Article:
• The Avengers (2012): Selvig who had been mind-controlled by Loki for most of the film. When Natasha found him after he was back to normal, he was looking over the edge of Stark Tower as if he wanted to jump, to which she quickly tried to talk him down. But it turned out he wasn't looking at the ground but at Loki's scepter a few floors down which was the key to closing the alien portal.
  • Nine Lives: Tom's son David comes to him in the hospital while he's in his coma to tell him he's going to take a jump from the top of the company building. Tom (who is trapped in the body of his daughter's cat), fears that his son is about to commit suicide. David jumps and Tom (as the cat) follows, only for David to launch a parachute towards the bottom. It turns out he wasn't trying to kill himself, it was a publicity stunt to outshow a competitive company for trying to build a larger HQ.
  • Shame: Subverted. Sissy is established to be unstable and impulsive, possibly suffering from borderline personality disorder and routinely engaging in self-destructive behavior. Near the end of the film, Brandon is on a subway which is abruptly stopped owing to an unspecified incident, and it appears that Sissy may have jumped in front of the train - but she hasn't. But when Brandon gets home, he finds that she has slit her wrists. Fortunately, he's not too late to save her.
  • The Shawshank Redemption: On Andy's last night in prison, he's seen sitting in his cell holding a rope and looking very nervous. A great deal of foreshadowing has gone into suggesting that he is about to hang himself... but the next morning he has disappeared from his cell completely. We find that the rope was tied around the bag containing his possessions.
  • At the end of Titanic, Rose looks like she's about to jump off the ship, but instead pulls out The Heart of the Ocean and throws it in the ocean.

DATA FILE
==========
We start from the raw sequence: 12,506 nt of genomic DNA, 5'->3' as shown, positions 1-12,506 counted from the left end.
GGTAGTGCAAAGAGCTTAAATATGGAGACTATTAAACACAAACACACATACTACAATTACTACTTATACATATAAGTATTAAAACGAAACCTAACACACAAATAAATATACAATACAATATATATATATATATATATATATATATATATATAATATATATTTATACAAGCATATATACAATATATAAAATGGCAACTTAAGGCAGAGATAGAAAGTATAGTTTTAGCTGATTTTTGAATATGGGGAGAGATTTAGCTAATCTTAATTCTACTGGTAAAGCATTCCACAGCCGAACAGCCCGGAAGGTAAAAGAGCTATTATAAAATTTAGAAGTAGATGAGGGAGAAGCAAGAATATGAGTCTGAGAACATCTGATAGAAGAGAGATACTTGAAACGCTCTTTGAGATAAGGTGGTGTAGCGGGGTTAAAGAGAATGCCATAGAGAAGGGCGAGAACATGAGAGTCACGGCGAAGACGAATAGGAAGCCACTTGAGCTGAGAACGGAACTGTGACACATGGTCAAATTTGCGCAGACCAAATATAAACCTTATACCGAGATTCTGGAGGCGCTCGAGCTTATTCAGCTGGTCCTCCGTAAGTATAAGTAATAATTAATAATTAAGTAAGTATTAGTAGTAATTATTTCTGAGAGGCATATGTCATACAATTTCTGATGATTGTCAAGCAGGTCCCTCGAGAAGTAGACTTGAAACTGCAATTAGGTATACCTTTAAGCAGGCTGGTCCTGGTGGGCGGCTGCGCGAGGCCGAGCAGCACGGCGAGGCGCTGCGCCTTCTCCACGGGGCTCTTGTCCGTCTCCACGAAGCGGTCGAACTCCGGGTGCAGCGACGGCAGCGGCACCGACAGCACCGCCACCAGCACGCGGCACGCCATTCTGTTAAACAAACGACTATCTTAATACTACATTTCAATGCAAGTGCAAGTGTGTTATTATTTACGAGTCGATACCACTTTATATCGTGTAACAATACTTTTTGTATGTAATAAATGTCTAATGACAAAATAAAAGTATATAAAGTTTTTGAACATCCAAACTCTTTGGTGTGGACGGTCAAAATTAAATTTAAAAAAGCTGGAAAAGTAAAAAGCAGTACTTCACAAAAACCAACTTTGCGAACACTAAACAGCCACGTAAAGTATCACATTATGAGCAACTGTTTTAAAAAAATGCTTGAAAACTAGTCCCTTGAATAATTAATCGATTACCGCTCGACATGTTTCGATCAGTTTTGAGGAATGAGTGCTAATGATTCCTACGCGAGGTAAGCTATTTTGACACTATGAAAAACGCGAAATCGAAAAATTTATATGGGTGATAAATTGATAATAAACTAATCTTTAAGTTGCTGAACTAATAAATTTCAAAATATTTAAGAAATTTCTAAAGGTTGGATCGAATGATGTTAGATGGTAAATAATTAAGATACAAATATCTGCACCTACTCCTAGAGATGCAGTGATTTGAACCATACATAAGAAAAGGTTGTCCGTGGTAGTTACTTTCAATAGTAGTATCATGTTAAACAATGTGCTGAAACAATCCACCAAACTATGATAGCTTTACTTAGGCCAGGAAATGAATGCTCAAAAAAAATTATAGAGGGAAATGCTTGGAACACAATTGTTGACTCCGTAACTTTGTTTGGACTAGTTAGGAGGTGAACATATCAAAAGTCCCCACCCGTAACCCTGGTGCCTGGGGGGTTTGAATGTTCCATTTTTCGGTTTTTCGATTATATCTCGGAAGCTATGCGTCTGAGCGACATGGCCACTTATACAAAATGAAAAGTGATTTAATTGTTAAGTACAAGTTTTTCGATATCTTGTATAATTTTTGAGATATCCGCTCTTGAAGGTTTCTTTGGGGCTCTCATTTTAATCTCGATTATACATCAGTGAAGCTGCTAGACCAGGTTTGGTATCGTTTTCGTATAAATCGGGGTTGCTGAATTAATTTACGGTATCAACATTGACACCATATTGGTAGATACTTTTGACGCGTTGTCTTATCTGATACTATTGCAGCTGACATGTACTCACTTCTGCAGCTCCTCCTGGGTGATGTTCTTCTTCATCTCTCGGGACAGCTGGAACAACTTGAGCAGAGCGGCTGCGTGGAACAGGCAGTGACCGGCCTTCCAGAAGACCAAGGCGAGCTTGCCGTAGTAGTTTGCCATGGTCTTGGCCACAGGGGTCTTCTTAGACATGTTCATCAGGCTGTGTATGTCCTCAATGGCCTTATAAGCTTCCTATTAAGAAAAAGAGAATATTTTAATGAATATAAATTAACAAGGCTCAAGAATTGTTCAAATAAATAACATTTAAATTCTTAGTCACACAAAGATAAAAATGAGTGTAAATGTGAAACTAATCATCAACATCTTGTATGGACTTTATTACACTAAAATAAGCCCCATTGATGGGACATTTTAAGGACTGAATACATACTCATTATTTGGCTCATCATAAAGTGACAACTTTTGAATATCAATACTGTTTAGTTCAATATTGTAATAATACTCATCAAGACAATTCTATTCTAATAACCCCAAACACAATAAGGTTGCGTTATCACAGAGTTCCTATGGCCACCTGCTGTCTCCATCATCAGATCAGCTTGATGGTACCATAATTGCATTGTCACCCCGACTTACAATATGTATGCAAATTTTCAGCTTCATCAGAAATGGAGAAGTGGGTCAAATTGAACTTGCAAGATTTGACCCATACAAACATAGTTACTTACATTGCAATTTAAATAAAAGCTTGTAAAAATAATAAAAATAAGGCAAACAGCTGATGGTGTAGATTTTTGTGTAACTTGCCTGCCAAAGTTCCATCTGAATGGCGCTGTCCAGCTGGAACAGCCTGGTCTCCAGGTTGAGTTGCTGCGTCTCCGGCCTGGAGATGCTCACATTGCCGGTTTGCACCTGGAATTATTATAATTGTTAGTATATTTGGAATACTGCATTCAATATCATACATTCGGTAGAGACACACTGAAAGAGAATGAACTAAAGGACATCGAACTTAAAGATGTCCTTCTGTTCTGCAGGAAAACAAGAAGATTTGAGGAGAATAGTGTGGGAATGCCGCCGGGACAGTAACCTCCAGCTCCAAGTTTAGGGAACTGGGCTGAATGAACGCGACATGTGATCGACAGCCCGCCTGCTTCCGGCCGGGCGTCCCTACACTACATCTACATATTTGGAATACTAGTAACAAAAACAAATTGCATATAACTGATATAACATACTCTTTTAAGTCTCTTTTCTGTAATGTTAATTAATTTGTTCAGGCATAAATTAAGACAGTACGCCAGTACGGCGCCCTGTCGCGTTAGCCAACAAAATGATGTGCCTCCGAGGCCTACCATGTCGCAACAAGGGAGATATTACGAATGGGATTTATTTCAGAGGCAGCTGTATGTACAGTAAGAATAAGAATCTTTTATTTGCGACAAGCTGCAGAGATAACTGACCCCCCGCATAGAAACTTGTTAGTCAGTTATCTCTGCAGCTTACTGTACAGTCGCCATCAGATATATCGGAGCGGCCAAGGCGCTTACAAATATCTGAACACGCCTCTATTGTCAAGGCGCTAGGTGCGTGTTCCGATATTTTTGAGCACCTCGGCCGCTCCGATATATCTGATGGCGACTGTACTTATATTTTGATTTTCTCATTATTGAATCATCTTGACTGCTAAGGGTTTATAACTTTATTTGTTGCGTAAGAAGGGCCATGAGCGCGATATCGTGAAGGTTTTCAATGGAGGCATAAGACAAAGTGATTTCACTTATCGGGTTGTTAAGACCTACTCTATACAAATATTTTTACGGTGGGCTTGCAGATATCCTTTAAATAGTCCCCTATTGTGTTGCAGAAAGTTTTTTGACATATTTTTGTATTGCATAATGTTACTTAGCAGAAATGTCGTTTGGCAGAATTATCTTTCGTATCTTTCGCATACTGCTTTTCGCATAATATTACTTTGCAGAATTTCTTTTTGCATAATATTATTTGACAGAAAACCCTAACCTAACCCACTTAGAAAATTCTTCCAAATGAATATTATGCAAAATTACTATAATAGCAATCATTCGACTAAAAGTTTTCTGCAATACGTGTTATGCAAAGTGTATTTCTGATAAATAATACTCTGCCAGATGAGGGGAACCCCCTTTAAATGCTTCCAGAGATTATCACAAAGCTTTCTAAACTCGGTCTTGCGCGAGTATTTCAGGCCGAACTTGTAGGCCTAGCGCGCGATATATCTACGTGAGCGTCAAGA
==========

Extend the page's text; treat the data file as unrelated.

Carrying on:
• New Moon: An example in which the Bait-and-Switch is entirely In-Universe. Bella has taken up cliff-diving as a hobby after Edward leaves her. Edward's future-seeing sister Alice, who he has tasked to keep tabs on Bella in his absence, gets a vision of Bella leaping off a cliff and jumps to the wrong (albeit, not unreasonable) conclusion. She relays her vision to Edward who ends up calling Bella's house to confirm, as Alice's ability is more like seeing future possibilities than a definite future. Jacob, who's with Bella at her house, picks up the phone and to the question of where Bella's father Charlie is, replies, "At the funeral." Though he meant the funeral of a friend who died, Edward assumes he means Bella's funeral and decides to get himself killed by the Volturi.

    Live-Action TV 
  • Extraordinary Attorney Woo: In the episode "This Is Pengsoo", the titular character Young-woo appears to do this during the solving of a suicide case— when her co-worker Jun-ho notices, he immediately rushes into her office to get the noose off, only to accidentally push her off her desk and cause her to fall backwards. After he catches her and the two of them get up off the floor, the whole thing turns out to have been a misguided forensic experiment.
  • How I Met Your Mother: The episode "Of Course" begins with Barney jumping into the Hudson River only to be pulled out by the police and fined $500. It turns out he believed doing so would get him arrested so he could keep his promise to Robin not to sleep with Anita.
  • Lucifer: One of the early episodes opens with a woman apparently preparing to jump to her death, with Lucifer besides her, goading her to do it. The woman finally jumps... into a pool.

  • In the play Girls Like That by Evan Placey, this happens not once, but twice. The first instance is Played for Drama, when Scarlett disappears after having her new life uprooted by her old school bullies. It is later revealed that she went off to a library to study her ancestry. The second time is Played for Laughs, when one of Scarlett's former classmates, realizing how stupid and petty all the classism and bullying was, announces during the segment explaining what the girls all do after high school, "I commit suicide." She then clarifies that she meant a Facebook suicide, as in she deleted all social media and went to live in Canada.
  • Invoked In-Universe by Veronica in order to escape JD at the end of Meant to be Yours in Heathers. By tying a rope first around the torso and then the neck, she makes it look like she hanged herself in her own closet, enabling her to take down JD without him anticipating her. This also confuses other people in-universe.
    Ms. Fleming: Oh, well, I threw together a lovely tribute, especially considering the short notice...